Exercise, brain training may boost brain health in old age

 Music with a beat makes seniors exercise longer

Exercise, controlling blood pressure and some forms of brain training might preserve brain health.(Kzenon/shutterstock.com)

WASHINGTON — Are you seeking steps to keep your brain healthy in old age?

There are no proven ways to stave off mental decline or dementia. But a new report says there are hints that exercise, controlling blood pressure and some forms of brain training might offer some help.

Without proof, the government should not begin a public health campaign pushing strategies for aging brain health, the National Academies of Sciences, Engineering and Medicine said in a report released Thursday.

But the public should be told the evidence is “encouraging,” though inconclusive, the report concluded. That way, people can use the information in deciding whether to invest time and money on different interventions.

The three highlighted strategies “do no harm,” said neuroscientist Alan Leshner, chairman of the National Academies committee. “At least two of them are really good for you” even if the brain link doesn’t pan out.

Scientists know that risky changes in the brain begin decades before symptoms of Alzheimer’s and other dementias become apparent, suggesting there’s a window when people might bolster their cognitive health. But the report says Americans face a “bewildering” array of products and strategies promoted for brain health despite little if any rigorous science to back them up.

The National Institute on Aging asked the prestigious National Academies to review the field. The committee said three interventions should be more closely studied to prove if they really can help:

— Getting high blood pressure under control, especially in middle age. People with hypertension need treatment anyway to prevent heart disease and strokes.

— Increased physical activity. Similar to the blood pressure advice, what’s good for the heart has long been deemed good for the brain.

— Cognitive training, specific techniques aimed at enhancing reasoning, problem solving, memory and speed of mental processing. While immediate task performance may improve, the committee said it’s not clear whether there’s lasting, meaningful benefit.

This is not merely “brain games” on your computer, Leshner said. The committee isn’t backing those costly computer-based programs. Indeed, the government fined one brain training company last year for misleading consumers.

Instead, the best study to date included training done in groups, providing social engagement too. And cognitively stimulating activities include such things as learning a new language, the report noted.

“Since generally keeping intellectually active appears to be good for you, do that,” Leshner advised, and if you’re considering a commercial program, ask the company to see studies backing it.

The Alzheimer’s Association had been awaiting the recommendations, and agreed that “more research is needed to determine what the optimal interventions should be,” said chief medical officer Maria Carrillo. “In the meantime, we recommend that people challenge their brains to maintain brain health.”


DIET organises teacher training programme in Leh under Sarva Shiksha Abhiyan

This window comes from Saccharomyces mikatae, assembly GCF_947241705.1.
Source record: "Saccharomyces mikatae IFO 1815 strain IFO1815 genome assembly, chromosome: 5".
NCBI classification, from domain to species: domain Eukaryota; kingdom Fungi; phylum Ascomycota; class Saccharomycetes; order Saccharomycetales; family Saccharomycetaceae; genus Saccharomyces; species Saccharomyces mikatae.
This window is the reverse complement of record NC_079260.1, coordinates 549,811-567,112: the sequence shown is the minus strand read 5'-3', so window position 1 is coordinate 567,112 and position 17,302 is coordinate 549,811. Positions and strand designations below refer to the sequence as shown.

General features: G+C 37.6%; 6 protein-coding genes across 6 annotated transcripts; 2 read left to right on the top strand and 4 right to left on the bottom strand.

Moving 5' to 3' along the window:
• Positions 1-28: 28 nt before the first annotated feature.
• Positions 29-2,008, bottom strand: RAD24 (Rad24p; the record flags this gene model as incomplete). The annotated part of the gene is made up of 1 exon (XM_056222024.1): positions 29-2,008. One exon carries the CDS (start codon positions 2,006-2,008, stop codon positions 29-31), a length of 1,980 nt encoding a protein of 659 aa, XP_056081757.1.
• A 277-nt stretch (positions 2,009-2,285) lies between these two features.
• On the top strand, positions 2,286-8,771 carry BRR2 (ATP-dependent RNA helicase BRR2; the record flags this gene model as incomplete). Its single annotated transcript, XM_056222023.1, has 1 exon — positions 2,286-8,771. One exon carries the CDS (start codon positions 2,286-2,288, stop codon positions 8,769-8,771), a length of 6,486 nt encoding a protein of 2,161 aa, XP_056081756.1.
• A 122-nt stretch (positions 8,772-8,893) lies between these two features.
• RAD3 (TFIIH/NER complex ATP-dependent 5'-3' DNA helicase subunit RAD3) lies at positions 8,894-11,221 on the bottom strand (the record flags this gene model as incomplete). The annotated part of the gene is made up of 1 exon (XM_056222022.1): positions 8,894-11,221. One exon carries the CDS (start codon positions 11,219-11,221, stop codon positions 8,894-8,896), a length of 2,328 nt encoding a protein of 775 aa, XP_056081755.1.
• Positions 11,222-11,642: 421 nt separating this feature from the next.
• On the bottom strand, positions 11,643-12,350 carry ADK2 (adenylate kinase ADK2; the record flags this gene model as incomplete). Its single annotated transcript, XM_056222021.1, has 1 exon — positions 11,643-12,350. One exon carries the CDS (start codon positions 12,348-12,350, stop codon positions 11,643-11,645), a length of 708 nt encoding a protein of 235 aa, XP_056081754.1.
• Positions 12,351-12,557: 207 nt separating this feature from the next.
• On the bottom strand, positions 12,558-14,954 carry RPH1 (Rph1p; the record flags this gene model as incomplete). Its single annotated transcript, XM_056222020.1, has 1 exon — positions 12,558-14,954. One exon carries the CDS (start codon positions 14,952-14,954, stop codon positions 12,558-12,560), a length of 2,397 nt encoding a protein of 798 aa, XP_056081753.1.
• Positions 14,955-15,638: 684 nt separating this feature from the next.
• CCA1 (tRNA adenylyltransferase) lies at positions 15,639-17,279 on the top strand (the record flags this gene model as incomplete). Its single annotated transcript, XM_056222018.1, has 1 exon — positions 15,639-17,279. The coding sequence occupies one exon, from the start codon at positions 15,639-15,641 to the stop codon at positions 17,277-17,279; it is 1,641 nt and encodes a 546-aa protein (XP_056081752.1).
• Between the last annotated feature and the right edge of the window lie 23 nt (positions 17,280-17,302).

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The District Institute of Education and Training (DIET) recently organised a training programme in Leh under the Sarva Shiksha Abhiyan, stressing on why having a well-trained teacher is mandatory for quality education. The training’s main objective was to provide practical training to the teachers in order to help them reach their full potential.

Main objective of the programme:

The main focus of this programme was preparing lesson plans for the academic year. This plays a major role in assisting teachers in planning ahead of time to encourage learning among students rather than being focused on finishing the syllabus. The DIET trains five to six master trainers at each training centre who work as a resource person and further training is being provided to other teachers.

The Ladakh Autonomous Hill Development Council, which administers Leh, has given an assurance that the syllabus will be modified to suit modern day requirements and promised more transparency in the transfer policy.

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K Angmo, the principal of DIET said, “We were focusing on giving individual attention to each teacher. Almost 100 per cent of teachers were covered under this 5-day programme which focuses on techniques and methodology of teaching. I fully believe that this training module is unique, child-friendly and is easy to train the teachers in.”

Making learning meaningful:

“This five-day training was very effective for us. The most important things that we learnt here were about classroom culture, classroom management and how to invest in children. I think that learning how to make a lesson plan would be very helpful for us and we will definitely implement this in our school in the future,” said Raman Baley, a government school teacher.

There is definitely a scope that the quality of education, being provided in government schools, can be improved and such commendable initiatives by the government will definitely go a long way in raising the standard of education.